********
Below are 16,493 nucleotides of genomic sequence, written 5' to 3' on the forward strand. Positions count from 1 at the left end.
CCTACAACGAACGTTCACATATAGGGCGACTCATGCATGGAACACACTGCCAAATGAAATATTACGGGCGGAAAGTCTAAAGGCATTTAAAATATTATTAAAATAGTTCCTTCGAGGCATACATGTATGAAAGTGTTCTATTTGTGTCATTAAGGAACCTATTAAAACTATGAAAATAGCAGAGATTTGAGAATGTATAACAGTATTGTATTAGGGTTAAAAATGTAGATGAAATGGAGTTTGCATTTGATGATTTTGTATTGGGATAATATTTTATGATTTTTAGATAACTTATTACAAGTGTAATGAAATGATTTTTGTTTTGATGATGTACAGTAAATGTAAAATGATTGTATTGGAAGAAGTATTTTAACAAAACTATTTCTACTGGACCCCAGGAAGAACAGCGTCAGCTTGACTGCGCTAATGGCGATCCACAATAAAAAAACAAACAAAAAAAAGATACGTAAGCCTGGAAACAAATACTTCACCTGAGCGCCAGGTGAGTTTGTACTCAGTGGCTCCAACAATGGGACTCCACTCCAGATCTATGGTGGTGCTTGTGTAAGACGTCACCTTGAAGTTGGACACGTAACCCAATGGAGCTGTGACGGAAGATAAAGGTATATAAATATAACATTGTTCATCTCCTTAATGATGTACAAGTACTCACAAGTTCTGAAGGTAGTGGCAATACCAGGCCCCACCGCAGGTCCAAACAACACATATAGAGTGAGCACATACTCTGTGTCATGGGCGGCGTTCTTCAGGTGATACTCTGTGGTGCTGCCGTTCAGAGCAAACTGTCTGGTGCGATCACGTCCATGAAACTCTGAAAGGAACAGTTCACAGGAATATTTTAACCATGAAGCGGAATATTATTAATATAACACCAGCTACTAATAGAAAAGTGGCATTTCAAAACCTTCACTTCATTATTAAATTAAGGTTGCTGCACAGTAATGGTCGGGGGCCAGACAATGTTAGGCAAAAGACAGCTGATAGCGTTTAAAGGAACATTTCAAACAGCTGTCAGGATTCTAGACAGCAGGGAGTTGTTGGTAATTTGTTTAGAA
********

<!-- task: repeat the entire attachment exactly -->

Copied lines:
Below are 16,493 nucleotides of genomic sequence, written 5' to 3' on the forward strand. Positions count from 1 at the left end.
CCTACAACGAACGTTCACATATAGGGCGACTCATGCATGGAACACACTGCCAAATGAAATATTACGGGCGGAAAGTCTAAAGGCATTTAAAATATTATTAAAATAGTTCCTTCGAGGCATACATGTATGAAAGTGTTCTATTTGTGTCATTAAGGAACCTATTAAAACTATGAAAATAGCAGAGATTTGAGAATGTATAACAGTATTGTATTAGGGTTAAAAATGTAGATGAAATGGAGTTTGCATTTGATGATTTTGTATTGGGATAATATTTTATGATTTTTAGATAACTTATTACAAGTGTAATGAAATGATTTTTGTTTTGATGATGTACAGTAAATGTAAAATGATTGTATTGGAAGAAGTATTTTAACAAAACTATTTCTACTGGACCCCAGGAAGAACAGCGTCAGCTTGACTGCGCTAATGGCGATCCACAATAAAAAAACAAACAAAAAAAAGATACGTAAGCCTGGAAACAAATACTTCACCTGAGCGCCAGGTGAGTTTGTACTCAGTGGCTCCAACAATGGGACTCCACTCCAGATCTATGGTGGTGCTTGTGTAAGACGTCACCTTGAAGTTGGACACGTAACCCAATGGAGCTGTGACGGAAGATAAAGGTATATAAATATAACATTGTTCATCTCCTTAATGATGTACAAGTACTCACAAGTTCTGAAGGTAGTGGCAATACCAGGCCCCACCGCAGGTCCAAACAACACATATAGAGTGAGCACATACTCTGTGTCATGGGCGGCGTTCTTCAGGTGATACTCTGTGGTGCTGCCGTTCAGAGCAAACTGTCTGGTGCGATCACGTCCATGAAACTCTGAAAGGAACAGTTCACAGGAATATTTTAACCATGAAGCGGAATATTATTAATATAACACCAGCTACTAATAGAAAAGTGGCATTTCAAAACCTTCACTTCATTATTAAATTAAGGTTGCTGCACAGTAATGGTCGGGGGCCAGACAATGTTAGGCAAAAGACAGCTGATAGCGTTTAAAGGAACATTTCAAACAGCTGTCAGGATTCTAGACAGCAGGGAGTTGTTGGTAATTTGTTTAGAA